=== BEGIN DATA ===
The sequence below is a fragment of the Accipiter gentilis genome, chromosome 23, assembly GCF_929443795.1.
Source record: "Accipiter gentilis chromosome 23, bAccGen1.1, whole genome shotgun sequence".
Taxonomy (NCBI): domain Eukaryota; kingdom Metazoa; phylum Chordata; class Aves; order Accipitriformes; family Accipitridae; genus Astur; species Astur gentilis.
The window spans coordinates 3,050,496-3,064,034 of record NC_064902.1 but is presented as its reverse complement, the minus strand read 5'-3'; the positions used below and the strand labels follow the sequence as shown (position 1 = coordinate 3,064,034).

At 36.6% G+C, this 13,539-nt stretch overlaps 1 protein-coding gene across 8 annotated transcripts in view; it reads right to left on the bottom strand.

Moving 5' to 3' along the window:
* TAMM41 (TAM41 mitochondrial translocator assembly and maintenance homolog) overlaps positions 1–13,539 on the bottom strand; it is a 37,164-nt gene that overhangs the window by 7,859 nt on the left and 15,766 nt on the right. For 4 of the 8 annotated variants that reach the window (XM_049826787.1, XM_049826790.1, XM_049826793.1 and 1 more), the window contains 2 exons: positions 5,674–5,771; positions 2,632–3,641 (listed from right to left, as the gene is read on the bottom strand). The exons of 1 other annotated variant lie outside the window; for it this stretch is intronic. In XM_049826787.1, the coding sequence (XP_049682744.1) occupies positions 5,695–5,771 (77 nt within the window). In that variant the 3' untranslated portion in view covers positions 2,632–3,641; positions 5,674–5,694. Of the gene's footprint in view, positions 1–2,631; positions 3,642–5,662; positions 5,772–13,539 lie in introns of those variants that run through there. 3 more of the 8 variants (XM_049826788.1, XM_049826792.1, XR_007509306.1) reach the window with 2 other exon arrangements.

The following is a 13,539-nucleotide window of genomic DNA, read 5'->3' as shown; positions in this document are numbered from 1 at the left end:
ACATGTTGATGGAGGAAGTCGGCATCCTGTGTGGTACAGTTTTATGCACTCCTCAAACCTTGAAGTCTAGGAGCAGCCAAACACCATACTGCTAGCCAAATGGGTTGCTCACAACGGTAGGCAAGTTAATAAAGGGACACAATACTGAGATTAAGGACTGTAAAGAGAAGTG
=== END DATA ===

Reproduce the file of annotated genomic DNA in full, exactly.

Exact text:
The sequence below is a fragment of the Accipiter gentilis genome, chromosome 23, assembly GCF_929443795.1.
Source record: "Accipiter gentilis chromosome 23, bAccGen1.1, whole genome shotgun sequence".
Taxonomy (NCBI): domain Eukaryota; kingdom Metazoa; phylum Chordata; class Aves; order Accipitriformes; family Accipitridae; genus Astur; species Astur gentilis.
The window spans coordinates 3,050,496-3,064,034 of record NC_064902.1 but is presented as its reverse complement, the minus strand read 5'-3'; the positions used below and the strand labels follow the sequence as shown (position 1 = coordinate 3,064,034).

At 36.6% G+C, this 13,539-nt stretch overlaps 1 protein-coding gene across 8 annotated transcripts in view; it reads right to left on the bottom strand.

Moving 5' to 3' along the window:
* TAMM41 (TAM41 mitochondrial translocator assembly and maintenance homolog) overlaps positions 1–13,539 on the bottom strand; it is a 37,164-nt gene that overhangs the window by 7,859 nt on the left and 15,766 nt on the right. For 4 of the 8 annotated variants that reach the window (XM_049826787.1, XM_049826790.1, XM_049826793.1 and 1 more), the window contains 2 exons: positions 5,674–5,771; positions 2,632–3,641 (listed from right to left, as the gene is read on the bottom strand). The exons of 1 other annotated variant lie outside the window; for it this stretch is intronic. In XM_049826787.1, the coding sequence (XP_049682744.1) occupies positions 5,695–5,771 (77 nt within the window). In that variant the 3' untranslated portion in view covers positions 2,632–3,641; positions 5,674–5,694. Of the gene's footprint in view, positions 1–2,631; positions 3,642–5,662; positions 5,772–13,539 lie in introns of those variants that run through there. 3 more of the 8 variants (XM_049826788.1, XM_049826792.1, XR_007509306.1) reach the window with 2 other exon arrangements.

The following is a 13,539-nucleotide window of genomic DNA, read 5'->3' as shown; positions in this document are numbered from 1 at the left end:
ACATGTTGATGGAGGAAGTCGGCATCCTGTGTGGTACAGTTTTATGCACTCCTCAAACCTTGAAGTCTAGGAGCAGCCAAACACCATACTGCTAGCCAAATGGGTTGCTCACAACGGTAGGCAAGTTAATAAAGGGACACAATACTGAGATTAAGGACTGTAAAGAGAAGTG